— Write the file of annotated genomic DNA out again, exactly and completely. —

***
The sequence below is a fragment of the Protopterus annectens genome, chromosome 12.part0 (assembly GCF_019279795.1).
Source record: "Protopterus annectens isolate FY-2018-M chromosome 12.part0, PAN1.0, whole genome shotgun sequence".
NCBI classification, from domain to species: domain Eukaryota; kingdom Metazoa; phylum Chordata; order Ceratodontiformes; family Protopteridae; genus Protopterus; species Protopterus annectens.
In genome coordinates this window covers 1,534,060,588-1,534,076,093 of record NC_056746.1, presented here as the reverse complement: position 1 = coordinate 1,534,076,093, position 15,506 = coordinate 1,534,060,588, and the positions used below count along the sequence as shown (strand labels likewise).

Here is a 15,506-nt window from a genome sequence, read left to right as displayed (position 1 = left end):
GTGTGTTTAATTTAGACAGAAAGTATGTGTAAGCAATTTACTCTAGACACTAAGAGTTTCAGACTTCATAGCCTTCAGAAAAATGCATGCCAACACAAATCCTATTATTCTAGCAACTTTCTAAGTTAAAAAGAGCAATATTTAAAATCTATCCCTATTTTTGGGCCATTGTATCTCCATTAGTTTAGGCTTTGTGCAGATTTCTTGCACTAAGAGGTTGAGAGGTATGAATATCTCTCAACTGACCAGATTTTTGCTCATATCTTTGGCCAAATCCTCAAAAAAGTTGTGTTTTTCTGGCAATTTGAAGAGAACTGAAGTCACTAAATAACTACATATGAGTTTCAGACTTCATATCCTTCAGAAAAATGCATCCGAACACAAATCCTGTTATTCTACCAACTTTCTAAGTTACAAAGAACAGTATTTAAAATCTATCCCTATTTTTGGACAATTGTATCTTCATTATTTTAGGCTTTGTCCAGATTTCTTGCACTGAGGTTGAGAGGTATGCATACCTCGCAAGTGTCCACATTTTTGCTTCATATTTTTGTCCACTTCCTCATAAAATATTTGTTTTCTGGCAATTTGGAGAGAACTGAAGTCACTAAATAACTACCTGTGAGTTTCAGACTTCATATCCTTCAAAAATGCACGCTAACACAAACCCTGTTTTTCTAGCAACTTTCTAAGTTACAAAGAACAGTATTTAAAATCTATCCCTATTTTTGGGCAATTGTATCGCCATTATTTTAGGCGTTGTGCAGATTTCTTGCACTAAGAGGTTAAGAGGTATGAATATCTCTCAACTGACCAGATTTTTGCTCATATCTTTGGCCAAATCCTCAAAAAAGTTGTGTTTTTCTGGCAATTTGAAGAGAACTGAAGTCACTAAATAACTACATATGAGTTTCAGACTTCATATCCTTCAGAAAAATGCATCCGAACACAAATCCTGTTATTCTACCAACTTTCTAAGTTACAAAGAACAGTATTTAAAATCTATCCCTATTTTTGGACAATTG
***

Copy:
The sequence below is a fragment of the Protopterus annectens genome, chromosome 12.part0 (assembly GCF_019279795.1).
Source record: "Protopterus annectens isolate FY-2018-M chromosome 12.part0, PAN1.0, whole genome shotgun sequence".
NCBI classification, from domain to species: domain Eukaryota; kingdom Metazoa; phylum Chordata; order Ceratodontiformes; family Protopteridae; genus Protopterus; species Protopterus annectens.
In genome coordinates this window covers 1,534,060,588-1,534,076,093 of record NC_056746.1, presented here as the reverse complement: position 1 = coordinate 1,534,076,093, position 15,506 = coordinate 1,534,060,588, and the positions used below count along the sequence as shown (strand labels likewise).

Here is a 15,506-nt window from a genome sequence, read left to right as displayed (position 1 = left end):
GTGTGTTTAATTTAGACAGAAAGTATGTGTAAGCAATTTACTCTAGACACTAAGAGTTTCAGACTTCATAGCCTTCAGAAAAATGCATGCCAACACAAATCCTATTATTCTAGCAACTTTCTAAGTTAAAAAGAGCAATATTTAAAATCTATCCCTATTTTTGGGCCATTGTATCTCCATTAGTTTAGGCTTTGTGCAGATTTCTTGCACTAAGAGGTTGAGAGGTATGAATATCTCTCAACTGACCAGATTTTTGCTCATATCTTTGGCCAAATCCTCAAAAAAGTTGTGTTTTTCTGGCAATTTGAAGAGAACTGAAGTCACTAAATAACTACATATGAGTTTCAGACTTCATATCCTTCAGAAAAATGCATCCGAACACAAATCCTGTTATTCTACCAACTTTCTAAGTTACAAAGAACAGTATTTAAAATCTATCCCTATTTTTGGACAATTGTATCTTCATTATTTTAGGCTTTGTCCAGATTTCTTGCACTGAGGTTGAGAGGTATGCATACCTCGCAAGTGTCCACATTTTTGCTTCATATTTTTGTCCACTTCCTCATAAAATATTTGTTTTCTGGCAATTTGGAGAGAACTGAAGTCACTAAATAACTACCTGTGAGTTTCAGACTTCATATCCTTCAAAAATGCACGCTAACACAAACCCTGTTTTTCTAGCAACTTTCTAAGTTACAAAGAACAGTATTTAAAATCTATCCCTATTTTTGGGCAATTGTATCGCCATTATTTTAGGCGTTGTGCAGATTTCTTGCACTAAGAGGTTAAGAGGTATGAATATCTCTCAACTGACCAGATTTTTGCTCATATCTTTGGCCAAATCCTCAAAAAAGTTGTGTTTTTCTGGCAATTTGAAGAGAACTGAAGTCACTAAATAACTACATATGAGTTTCAGACTTCATATCCTTCAGAAAAATGCATCCGAACACAAATCCTGTTATTCTACCAACTTTCTAAGTTACAAAGAACAGTATTTAAAATCTATCCCTATTTTTGGACAATTG